What makes an employee? That’s the question state legislators will have to grapple with after a new bill passed the state assembly this week.
It would redefine the differences between independent contractors and regular employees.
David Domingues became a full-time Lyft and Uber driver after growing frustrations with his previous job.
“When I see my ratings as high as they are then I know that I’m treating my customers right and I’m doing a good job unlike what my boss used to tell me – that I was not doing a good job and I wasn’t doing the right thing,” Domingues said.
Now under a new state bill AB-5 and a California Supreme Court decision referred to as Dynamex, Uber and Lyft drivers like Domingues and other independent contractors like consultants, travel agents, freelance writers and graphic designers could be considered employees – while workers like doctors, attorneys, real estate agents and hairdressers would be exempt from the law and remain independent.
State Assemblywoman Lorena Gonzalez says her bill would help more California workers receive benefits.
“Minimum wage, overtime, workers compensation, unemployment, insurance, for drivers even mileage and even gas money – that’s all included when you work for a company. Just because something comes through an app and that’s the determinate of where you’re going on your job doesn’t mean they should be free of these requirements,” Gonzalez explained.
Domingues says he wants to be able to keep his freedom to make his own schedule but would appreciate having health benefits. “I’m an older guy so I tend to need to see the doctor a little more than most so it would be nice to have benefits to be able to see a doctor and have dental,” he explained.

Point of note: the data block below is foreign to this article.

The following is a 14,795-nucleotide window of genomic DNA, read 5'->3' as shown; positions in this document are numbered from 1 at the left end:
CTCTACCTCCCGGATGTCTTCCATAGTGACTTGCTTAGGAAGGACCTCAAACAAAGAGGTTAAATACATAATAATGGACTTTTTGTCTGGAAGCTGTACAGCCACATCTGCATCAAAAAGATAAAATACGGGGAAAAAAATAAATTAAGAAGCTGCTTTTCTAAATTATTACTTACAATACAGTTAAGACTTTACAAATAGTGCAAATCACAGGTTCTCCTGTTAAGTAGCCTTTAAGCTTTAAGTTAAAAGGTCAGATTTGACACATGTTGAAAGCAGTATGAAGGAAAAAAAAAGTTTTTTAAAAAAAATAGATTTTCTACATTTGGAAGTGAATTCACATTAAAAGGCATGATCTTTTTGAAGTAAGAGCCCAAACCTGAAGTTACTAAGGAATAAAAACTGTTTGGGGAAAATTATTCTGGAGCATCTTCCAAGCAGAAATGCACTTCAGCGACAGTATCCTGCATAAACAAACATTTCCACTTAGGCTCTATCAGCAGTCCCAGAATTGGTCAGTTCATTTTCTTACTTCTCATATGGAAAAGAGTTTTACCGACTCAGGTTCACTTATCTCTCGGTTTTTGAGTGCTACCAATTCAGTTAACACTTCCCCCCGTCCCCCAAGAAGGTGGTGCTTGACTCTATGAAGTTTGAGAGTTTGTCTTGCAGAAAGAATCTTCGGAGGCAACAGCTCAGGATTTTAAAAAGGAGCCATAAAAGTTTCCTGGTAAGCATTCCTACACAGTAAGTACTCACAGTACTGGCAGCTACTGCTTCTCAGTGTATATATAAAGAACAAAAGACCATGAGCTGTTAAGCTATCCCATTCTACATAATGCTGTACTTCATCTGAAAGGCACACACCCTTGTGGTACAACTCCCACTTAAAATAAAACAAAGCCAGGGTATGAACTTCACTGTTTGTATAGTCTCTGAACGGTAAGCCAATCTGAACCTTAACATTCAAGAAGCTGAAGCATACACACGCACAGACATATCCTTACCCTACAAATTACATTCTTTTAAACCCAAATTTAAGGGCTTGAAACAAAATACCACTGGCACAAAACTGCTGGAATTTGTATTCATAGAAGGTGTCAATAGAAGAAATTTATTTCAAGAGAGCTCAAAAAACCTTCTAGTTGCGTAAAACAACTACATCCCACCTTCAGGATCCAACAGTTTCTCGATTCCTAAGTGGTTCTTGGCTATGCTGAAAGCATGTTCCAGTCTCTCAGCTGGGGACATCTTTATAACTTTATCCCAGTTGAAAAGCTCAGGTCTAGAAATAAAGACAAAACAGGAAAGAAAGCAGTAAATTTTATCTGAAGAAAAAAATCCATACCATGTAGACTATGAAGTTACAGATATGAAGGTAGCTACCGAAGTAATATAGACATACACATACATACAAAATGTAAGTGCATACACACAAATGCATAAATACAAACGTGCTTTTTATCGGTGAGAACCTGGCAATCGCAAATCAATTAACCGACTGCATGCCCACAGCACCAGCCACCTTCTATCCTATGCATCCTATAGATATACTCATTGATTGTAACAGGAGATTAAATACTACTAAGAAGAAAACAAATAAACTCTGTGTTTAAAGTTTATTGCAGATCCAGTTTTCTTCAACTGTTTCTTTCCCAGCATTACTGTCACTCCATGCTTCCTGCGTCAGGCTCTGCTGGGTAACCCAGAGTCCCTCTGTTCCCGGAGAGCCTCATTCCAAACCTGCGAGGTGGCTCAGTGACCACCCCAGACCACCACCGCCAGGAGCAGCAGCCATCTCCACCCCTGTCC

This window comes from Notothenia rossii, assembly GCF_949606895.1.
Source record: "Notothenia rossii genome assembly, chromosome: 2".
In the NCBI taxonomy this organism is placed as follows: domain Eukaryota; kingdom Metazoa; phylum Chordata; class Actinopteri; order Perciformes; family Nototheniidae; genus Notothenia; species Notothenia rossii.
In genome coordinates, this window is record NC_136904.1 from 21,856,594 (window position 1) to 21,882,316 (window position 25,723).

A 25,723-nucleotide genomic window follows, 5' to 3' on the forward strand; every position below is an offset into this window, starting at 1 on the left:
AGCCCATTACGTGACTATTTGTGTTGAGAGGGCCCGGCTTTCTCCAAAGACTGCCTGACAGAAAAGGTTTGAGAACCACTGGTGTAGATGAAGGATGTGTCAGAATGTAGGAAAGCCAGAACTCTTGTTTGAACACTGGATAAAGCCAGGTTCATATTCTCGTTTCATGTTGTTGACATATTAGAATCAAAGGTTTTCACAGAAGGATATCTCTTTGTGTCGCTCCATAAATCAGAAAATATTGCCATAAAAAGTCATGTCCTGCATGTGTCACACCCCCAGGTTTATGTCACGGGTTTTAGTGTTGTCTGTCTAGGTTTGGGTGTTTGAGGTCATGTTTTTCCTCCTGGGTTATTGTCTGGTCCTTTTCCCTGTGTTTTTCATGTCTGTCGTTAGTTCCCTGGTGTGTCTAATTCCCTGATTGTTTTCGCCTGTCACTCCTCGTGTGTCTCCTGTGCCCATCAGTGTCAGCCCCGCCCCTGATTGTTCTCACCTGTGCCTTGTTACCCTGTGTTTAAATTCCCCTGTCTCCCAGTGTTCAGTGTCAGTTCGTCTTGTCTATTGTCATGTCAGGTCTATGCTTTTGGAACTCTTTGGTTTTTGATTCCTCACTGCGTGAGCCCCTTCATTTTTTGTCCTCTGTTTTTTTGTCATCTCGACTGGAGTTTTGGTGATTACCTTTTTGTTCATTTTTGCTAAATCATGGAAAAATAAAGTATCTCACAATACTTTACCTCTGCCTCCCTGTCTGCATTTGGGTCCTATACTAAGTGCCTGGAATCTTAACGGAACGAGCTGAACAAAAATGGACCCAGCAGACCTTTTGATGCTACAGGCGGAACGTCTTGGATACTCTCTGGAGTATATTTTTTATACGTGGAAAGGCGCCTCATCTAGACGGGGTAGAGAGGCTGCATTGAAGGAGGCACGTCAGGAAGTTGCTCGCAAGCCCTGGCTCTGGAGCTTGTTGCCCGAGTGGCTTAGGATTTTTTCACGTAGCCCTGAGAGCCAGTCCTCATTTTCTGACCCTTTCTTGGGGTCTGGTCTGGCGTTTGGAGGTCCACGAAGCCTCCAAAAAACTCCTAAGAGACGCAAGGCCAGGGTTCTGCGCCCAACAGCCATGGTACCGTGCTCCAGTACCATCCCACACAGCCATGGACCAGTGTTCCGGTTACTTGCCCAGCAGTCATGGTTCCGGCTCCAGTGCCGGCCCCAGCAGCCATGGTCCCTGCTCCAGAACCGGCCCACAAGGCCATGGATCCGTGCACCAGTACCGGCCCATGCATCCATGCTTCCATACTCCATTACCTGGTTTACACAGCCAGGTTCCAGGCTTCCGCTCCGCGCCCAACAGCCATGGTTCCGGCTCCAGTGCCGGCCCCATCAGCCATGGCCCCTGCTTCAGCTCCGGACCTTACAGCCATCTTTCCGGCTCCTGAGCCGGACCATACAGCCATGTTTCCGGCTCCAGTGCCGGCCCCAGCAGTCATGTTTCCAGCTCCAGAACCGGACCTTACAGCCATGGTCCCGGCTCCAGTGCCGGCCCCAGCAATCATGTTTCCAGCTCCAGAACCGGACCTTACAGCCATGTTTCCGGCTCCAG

Some local businesses have trouble seeing the silver lining.
“We see AB-5 as a job killer – pure and simple,” said Joe Armendariz, Director of Business Development for Armendariz Partners.
Armendariz consults for Montecito Village Travel, a travel agency that has more than 500 independent contractors. He thinks travel agents could be one of the industries hit the hardest, as smaller businesses would lose opportunities to be competitive.
“Being an independent contractor brings with it significant tax advantages which means less revenue for the state and government. So this is really nothing more than an attempt to raise taxes on small businesses,” Armendariz said.
Assemblywoman Gonzalez says she hopes to work together with more industries to perfect her bill before it reaches the governor’s desk.
In a statement, Lyft tells KSBY it strongly opposes the bill saying:
“Lyft drivers overwhelmingly prefer the freedom of working where, when, and how much they want. Many are moms, students, seniors or veterans and 75% of them drive less than 10 hours a week. Lyft strongly opposes AB 5 which would force ridesharing drivers into shift work, eliminating the control drivers currently have over their own schedules.”